The seminar component of the Indian Ocean Naval Symposium (IONS) 2014 wrapped up today after a couple of days of intensive discussion and exchange of ideas by delegates of member nations and observers.
The IONS seminar, which was held in Perth after the RAN assumed chairmanship of IONS from the South African Navy, saw a number of speakers discuss issues that were common to nations that border the Indian Ocean.
Speaking at the closing session, Chief of Navy Vice Admiral Ray Griggs said he had received excellent feedback on the quality of the presentations and the speakers over the past two days.
“I would like to thank all our speakers for taking the time to prepare their papers and for travelling here to deliver them,” he said.
“I would also like to thank the Secretariat of the South African Navy (SAN) for their assistance over the past few months, and for enabling a smooth transition between the SAN chairmanship and the beginning of the Australian chairmanship.”
Minister for Defence Senator David Johnston, who also spoke at the final session, highlighted the importance of the ability to trade freely within the region, the theme of this year’s seminar.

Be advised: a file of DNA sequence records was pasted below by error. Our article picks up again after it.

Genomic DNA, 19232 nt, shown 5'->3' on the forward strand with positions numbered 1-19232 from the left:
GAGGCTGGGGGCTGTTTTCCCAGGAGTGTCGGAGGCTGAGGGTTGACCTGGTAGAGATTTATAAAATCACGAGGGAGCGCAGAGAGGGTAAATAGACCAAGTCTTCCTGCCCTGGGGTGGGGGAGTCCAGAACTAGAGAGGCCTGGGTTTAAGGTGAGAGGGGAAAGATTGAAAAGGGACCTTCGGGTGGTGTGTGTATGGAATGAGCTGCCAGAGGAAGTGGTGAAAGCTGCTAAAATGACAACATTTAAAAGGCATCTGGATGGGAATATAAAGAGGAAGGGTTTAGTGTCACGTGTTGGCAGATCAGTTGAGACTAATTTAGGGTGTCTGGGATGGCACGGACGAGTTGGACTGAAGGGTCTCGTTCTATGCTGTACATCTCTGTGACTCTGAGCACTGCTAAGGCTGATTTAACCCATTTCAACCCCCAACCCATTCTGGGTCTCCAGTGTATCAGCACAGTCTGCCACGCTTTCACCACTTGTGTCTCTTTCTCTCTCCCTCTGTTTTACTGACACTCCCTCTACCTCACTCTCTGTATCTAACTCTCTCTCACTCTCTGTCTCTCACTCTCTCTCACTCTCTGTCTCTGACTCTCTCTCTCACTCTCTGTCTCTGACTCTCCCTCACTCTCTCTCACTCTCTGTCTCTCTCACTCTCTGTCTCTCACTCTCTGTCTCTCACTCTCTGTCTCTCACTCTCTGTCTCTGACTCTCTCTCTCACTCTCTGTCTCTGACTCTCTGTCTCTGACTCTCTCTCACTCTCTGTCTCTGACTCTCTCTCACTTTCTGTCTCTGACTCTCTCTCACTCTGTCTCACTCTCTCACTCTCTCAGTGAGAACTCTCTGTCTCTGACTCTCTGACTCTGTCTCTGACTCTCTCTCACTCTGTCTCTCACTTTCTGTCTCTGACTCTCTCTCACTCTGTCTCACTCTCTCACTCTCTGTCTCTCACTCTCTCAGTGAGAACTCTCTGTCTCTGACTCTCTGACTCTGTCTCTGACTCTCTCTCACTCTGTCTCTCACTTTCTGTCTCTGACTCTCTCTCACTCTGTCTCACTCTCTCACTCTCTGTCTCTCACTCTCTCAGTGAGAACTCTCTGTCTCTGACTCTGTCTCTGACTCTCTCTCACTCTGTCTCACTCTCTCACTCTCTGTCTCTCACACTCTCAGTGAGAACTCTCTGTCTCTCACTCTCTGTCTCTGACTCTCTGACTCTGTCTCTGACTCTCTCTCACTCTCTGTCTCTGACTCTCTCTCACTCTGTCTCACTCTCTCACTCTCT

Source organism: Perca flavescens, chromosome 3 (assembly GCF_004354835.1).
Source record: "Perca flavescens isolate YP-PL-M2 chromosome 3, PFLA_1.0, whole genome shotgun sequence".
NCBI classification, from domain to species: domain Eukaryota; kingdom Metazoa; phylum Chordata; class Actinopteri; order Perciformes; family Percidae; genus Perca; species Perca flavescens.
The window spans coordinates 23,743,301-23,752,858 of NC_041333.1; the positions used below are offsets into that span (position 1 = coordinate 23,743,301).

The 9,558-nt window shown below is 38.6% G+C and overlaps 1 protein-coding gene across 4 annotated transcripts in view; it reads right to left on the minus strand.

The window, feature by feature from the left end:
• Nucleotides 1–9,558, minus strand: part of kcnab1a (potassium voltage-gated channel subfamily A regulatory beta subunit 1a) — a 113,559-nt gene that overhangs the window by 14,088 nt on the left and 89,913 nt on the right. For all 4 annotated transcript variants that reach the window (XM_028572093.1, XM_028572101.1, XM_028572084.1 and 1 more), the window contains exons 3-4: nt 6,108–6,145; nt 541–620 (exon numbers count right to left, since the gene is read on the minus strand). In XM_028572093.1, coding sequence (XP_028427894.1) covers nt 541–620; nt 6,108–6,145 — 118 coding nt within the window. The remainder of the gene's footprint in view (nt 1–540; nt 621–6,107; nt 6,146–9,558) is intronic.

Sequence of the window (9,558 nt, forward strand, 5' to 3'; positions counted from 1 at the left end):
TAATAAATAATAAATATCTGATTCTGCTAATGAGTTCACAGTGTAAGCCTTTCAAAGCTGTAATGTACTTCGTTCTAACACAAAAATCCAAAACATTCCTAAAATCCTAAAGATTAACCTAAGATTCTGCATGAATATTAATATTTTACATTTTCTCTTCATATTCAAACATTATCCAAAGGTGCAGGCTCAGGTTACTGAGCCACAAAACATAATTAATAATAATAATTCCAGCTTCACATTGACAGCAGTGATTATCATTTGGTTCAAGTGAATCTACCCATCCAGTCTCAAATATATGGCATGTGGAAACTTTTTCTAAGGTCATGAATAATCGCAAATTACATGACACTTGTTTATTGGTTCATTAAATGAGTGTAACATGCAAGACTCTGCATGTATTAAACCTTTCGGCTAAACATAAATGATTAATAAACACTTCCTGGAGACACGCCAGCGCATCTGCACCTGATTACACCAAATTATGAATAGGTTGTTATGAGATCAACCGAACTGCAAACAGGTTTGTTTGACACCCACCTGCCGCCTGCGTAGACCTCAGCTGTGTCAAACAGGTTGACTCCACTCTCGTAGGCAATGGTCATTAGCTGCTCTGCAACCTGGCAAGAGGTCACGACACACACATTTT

“The passage of fuels, crude and natural gas, is crucial for many nations … our ability to trade freely, efficiently and reliably is fundamental to the prosperity and security of our nations,” he said.
Senator Johnston said the growing economic prosperity of the region was driving more extensive maritime trade within the Indian Ocean.
“To foster this growth, port infrastructure, ship security, the law of the sea and a healthy civilian shipping industry are simply crucial,” he said.
The Minister spoke about the many other common interests and issues which required a coordinated effort to ensure effective action was taken.
“The management of fishery resources, both coastal and high seas, directly supports food security for the region,” he said.
Senator Johnston said as the intensity of our use of the sea increases, the coordinated management of marine areas becomes increasingly important.
“The Indian Ocean Naval Symposium has great potential to play a positive role in the security architecture; I believe this will be of great advantage to all the nations of the region,” he said.
The Minister then declared the symposium closed. IONS, which was established in 2008, this year attracted representatives from 36 navies – Australia will chair the organisation for the next two years.
Imagery available on Navy Image Gallery: http://images.navy.gov.au/S20140597.